2000 in sumo

The following are the events in professional sumo during 2000.




  • At the Hatsu basho in Tokyo, sekiwake Musoyama wins his first top makuuchi division yusho or tournament championship with a 13–2 record, finishing one win ahead of Musashigawa stablemate Miyabiyama, and yokozuna Takanohana. He wins Technique and Outstanding Performance Prizes (the latter shared with Miyabiyama). The Fighting Spirit Award is given jointly to Kyokutenho and Takanowaka. Yokozuna Musashimaru pulls out through injury. It is the first time he has missed any bouts in his career and it brings to an end a record run of 55 consecutive tournaments with a majority of wins. Former komusubi Oginishiki wins his second juryo division championship in a row.



  • The sumo world has to deal with several allegations of match-fixing - Hawaiian former wrestler Takamio tells the Shukan Post that he helped yokozuna Akebono fix matches, ex-komusubi Itai makes similar allegations in a series of articles, and Shikinohana says current members of the Sumo Association's hierarchy also engaged in the practice when they were active wrestlers decades ago.[1]
  • The Osaka tournament has a surprise winner: 32-year-old maegashira Takatoriki, who was on the brink of demotion but pulls off a stunning 13–2 score. He also wins the Outstanding Performance Award, and a record tenth Fighting Spirit Prize. Musoyama finishes runner-up alongside Akebono and earns promotion to ozeki. He also receives his fourth Technique Prize. Miyabiyama gets a share of the Fighting Spirit Prize. Takanohana's elder brother and fellow yokozuna Wakanohana announces his retirement at the age of 29, after failing to recover from a leg injury sustained in the previous September tournament. He proved unable to add to his five career championships in his brief yokozuna career. Tochinohana wins the juryo yusho.


  • 27: The Sumo Association award Wakanohana a bonus of 70 million yen for his services to sumo.
  • 30: 4500 spectators attend a training session for all the top rikishi at the Kokugikan, which is open to the public for the first time.


Kaio won his first yusho and promotion to ozeki in 2000.
  • For the third tournament in a row, a rikishi below the rank of ozeki takes the championship: this time it is komusubi Kaio with a 14–1 record. He receives his ninth Outstanding Performance Prize, and fifth Fighting Spirit Award. Yokozuna Takanohana and Akebono finish one win behind on 13–2. Musoyama misses his debut ozeki tournament through injury. Miyabiyama joins him at the rank after posting his second consecutive 11–4 record, but the decision to promote him is (unusually) not unanimous. He also gets a share of the Shukun-sho. He replaces veteran Takanonami, who is demoted from ozeki for the second time. Tochinohana, in his top division debut, scores 12 and receives the Fighting Spirit and Technique Prizes. A record eight sekitori miss the tournament, the most since the six tournaments per year schedule was introduced in 1958. Wakanosato, recuperating from injury, wins the juryo championship. Former maegashira GanyΕ« retires.


  • In Nagoya, Akebono wins his first yusho since 1997, finishing one win ahead of sekiwake Tochiazuma with a 13–2 score. Tochiazuma receives the Technique Prize. Takanohana pulls out after injuring his elbow. Musoyama can only manage four wins and is demoted from ozeki. Kaio by contrast follows up his yusho in May with a fine 11–4 record and is finally promoted to ozeki at the age of 28. He also receives a record-equalling tenth Outstanding Performance Prize. The Fighting Spirit Award is shared between newcomers Takamisakari and Aminishiki, who each score ten. American Sentoryu also gets a winning score in his debut top division tournament. Wakanosato wins his second juryo yusho in a row. The makushita division championship is won by Asashoryu with a perfect 7–0 record.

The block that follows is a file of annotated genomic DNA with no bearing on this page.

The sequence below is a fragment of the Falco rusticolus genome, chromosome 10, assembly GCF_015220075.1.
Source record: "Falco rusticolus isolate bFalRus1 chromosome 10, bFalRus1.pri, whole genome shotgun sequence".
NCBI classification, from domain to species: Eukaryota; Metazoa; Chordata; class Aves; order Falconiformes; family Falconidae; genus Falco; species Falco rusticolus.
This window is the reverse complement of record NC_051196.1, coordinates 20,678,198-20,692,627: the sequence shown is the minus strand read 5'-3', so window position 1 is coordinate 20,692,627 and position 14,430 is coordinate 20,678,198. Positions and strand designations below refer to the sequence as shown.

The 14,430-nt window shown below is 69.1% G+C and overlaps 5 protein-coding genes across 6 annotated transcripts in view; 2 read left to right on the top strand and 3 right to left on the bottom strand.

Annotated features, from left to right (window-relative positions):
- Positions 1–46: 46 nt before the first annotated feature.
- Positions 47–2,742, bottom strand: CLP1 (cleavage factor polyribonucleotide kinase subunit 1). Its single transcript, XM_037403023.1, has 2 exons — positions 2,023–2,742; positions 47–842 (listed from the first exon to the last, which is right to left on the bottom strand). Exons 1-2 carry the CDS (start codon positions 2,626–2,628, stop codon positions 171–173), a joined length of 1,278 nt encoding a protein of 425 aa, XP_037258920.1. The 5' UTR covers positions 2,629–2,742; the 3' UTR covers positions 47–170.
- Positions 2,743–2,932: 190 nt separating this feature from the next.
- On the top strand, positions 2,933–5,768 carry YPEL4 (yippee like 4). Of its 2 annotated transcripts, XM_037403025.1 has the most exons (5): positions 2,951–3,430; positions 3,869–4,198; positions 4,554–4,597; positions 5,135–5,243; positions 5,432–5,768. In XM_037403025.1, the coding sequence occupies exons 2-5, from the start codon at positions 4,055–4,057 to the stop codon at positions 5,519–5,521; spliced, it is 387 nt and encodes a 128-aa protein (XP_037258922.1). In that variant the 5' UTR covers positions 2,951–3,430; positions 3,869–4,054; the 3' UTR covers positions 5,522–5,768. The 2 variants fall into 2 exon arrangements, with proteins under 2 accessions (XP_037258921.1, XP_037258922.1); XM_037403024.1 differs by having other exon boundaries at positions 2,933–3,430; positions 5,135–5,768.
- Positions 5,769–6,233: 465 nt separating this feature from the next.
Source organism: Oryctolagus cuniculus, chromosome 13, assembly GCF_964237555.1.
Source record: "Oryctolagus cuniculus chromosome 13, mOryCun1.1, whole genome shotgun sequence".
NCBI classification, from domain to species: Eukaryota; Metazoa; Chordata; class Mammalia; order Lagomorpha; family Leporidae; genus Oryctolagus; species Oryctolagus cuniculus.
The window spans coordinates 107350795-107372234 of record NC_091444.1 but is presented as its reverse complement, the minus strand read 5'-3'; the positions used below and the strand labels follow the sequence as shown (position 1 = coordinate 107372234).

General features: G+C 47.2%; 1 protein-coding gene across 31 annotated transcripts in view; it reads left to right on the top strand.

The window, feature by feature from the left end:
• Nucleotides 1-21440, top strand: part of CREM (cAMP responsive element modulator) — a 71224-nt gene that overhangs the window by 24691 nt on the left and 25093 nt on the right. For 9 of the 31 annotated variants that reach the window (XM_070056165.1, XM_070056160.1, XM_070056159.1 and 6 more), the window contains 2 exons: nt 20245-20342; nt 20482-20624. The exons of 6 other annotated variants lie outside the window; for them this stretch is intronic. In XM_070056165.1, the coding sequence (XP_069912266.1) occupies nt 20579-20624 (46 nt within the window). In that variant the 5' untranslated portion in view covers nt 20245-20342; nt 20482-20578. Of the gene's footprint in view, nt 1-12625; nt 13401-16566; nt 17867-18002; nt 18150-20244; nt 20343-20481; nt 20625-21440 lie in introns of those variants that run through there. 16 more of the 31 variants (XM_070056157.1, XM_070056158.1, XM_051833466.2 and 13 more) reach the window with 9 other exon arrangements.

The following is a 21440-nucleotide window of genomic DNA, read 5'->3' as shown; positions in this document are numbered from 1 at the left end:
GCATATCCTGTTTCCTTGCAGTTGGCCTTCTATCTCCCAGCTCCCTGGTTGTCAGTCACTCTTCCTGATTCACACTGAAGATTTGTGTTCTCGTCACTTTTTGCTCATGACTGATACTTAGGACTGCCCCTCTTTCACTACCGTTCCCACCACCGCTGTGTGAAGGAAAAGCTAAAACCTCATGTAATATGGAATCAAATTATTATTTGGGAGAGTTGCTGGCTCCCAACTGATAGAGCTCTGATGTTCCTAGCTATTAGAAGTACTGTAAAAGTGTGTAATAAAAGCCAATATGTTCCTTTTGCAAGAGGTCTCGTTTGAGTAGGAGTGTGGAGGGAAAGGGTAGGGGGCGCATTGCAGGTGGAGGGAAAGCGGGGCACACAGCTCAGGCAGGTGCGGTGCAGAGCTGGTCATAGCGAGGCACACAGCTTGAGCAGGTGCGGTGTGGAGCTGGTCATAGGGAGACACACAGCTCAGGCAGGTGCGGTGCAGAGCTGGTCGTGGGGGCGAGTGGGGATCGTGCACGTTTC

• Having suffered from injuries and been looking below par all year, Musashimaru dominates the Aki basho, losing only on the final day to win his eighth championship with a 14–1 score. Akebono finishes runner-up on 13–2. Takanohana sits the tournament out. Musoyama regains his ozeki rank by winning ten bouts, meaning there will be five ozeki in November. Tochinohana and Hayateumi share the Technique Prize. Wakanosato gets the Fighting Spirit Award on his return to makuuchi. Kotomitsuki wins the juryo championship. Popular top division veterans Kotonishiki and Mitoizumi, now in juryo, both announce their retirements. Also retiring are former maegashira Kitakachidoki (meaning there are no longer any sekitori from Hokkaido) and Ohinode.
  • 23: Wakanohana's retirement ceremony (danpatsu-shiki) takes place at the Kokugikan. Accompanying him in his final yokozuna dohyo-iri are his fellow grand champions Akebono and Takanohana.


  • In Kyushu, Akebono wins his second yusho of the year, and eleventh overall, with a fine 14–1 record. This means he has more wins this year than any other wrestler. He finishes one win ahead of newcomer Kotomitsuki, who wins all three special prizes. Wakanosato also receives his first Outstanding Performance Prize. Kinkaiyama wins his third juryo championship. Ex maegashira Dewaarashi retires.
  • 18: The former Wakanohana announces he is giving up his elder position in the Sumo Association to become a TV tarento.


  • 14 Jan: Onaruto Oyakata, former maegashira Yoshinotani, aged 50.

See also


  1. ^ Kattoulas, Velisarios (14 March 2000). "Wrestlers Try to Fight On Amid Swirl of Bout-Rigging Stories". New York Times. Retrieved 19 December 2017.

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